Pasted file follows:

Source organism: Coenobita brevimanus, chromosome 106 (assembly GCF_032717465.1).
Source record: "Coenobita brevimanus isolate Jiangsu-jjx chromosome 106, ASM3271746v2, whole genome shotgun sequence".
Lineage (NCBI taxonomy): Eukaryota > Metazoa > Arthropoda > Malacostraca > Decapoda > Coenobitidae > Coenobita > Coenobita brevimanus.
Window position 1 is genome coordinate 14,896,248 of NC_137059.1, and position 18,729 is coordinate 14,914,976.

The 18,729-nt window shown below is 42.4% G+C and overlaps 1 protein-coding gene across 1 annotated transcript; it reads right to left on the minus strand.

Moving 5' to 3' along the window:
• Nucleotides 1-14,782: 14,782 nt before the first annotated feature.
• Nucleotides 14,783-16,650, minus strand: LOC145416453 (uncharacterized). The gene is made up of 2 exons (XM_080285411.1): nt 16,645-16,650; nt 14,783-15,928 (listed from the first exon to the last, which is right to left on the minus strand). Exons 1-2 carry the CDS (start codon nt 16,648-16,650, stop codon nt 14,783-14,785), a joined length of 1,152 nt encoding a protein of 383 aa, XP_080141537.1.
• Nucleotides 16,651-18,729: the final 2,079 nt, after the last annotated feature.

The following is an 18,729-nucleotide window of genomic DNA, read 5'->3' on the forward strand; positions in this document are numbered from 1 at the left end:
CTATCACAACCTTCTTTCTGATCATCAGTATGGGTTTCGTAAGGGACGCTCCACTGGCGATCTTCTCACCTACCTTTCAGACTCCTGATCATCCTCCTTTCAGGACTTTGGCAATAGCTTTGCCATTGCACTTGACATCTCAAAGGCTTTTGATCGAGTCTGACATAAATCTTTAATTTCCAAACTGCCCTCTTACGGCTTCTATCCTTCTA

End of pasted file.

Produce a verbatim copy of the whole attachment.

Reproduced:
Source organism: Coenobita brevimanus, chromosome 106 (assembly GCF_032717465.1).
Source record: "Coenobita brevimanus isolate Jiangsu-jjx chromosome 106, ASM3271746v2, whole genome shotgun sequence".
Lineage (NCBI taxonomy): Eukaryota > Metazoa > Arthropoda > Malacostraca > Decapoda > Coenobitidae > Coenobita > Coenobita brevimanus.
Window position 1 is genome coordinate 14,896,248 of NC_137059.1, and position 18,729 is coordinate 14,914,976.

The 18,729-nt window shown below is 42.4% G+C and overlaps 1 protein-coding gene across 1 annotated transcript; it reads right to left on the minus strand.

Moving 5' to 3' along the window:
• Nucleotides 1-14,782: 14,782 nt before the first annotated feature.
• Nucleotides 14,783-16,650, minus strand: LOC145416453 (uncharacterized). The gene is made up of 2 exons (XM_080285411.1): nt 16,645-16,650; nt 14,783-15,928 (listed from the first exon to the last, which is right to left on the minus strand). Exons 1-2 carry the CDS (start codon nt 16,648-16,650, stop codon nt 14,783-14,785), a joined length of 1,152 nt encoding a protein of 383 aa, XP_080141537.1.
• Nucleotides 16,651-18,729: the final 2,079 nt, after the last annotated feature.

The following is an 18,729-nucleotide window of genomic DNA, read 5'->3' on the forward strand; positions in this document are numbered from 1 at the left end:
CTATCACAACCTTCTTTCTGATCATCAGTATGGGTTTCGTAAGGGACGCTCCACTGGCGATCTTCTCACCTACCTTTCAGACTCCTGATCATCCTCCTTTCAGGACTTTGGCAATAGCTTTGCCATTGCACTTGACATCTCAAAGGCTTTTGATCGAGTCTGACATAAATCTTTAATTTCCAAACTGCCCTCTTACGGCTTCTATCCTTCTA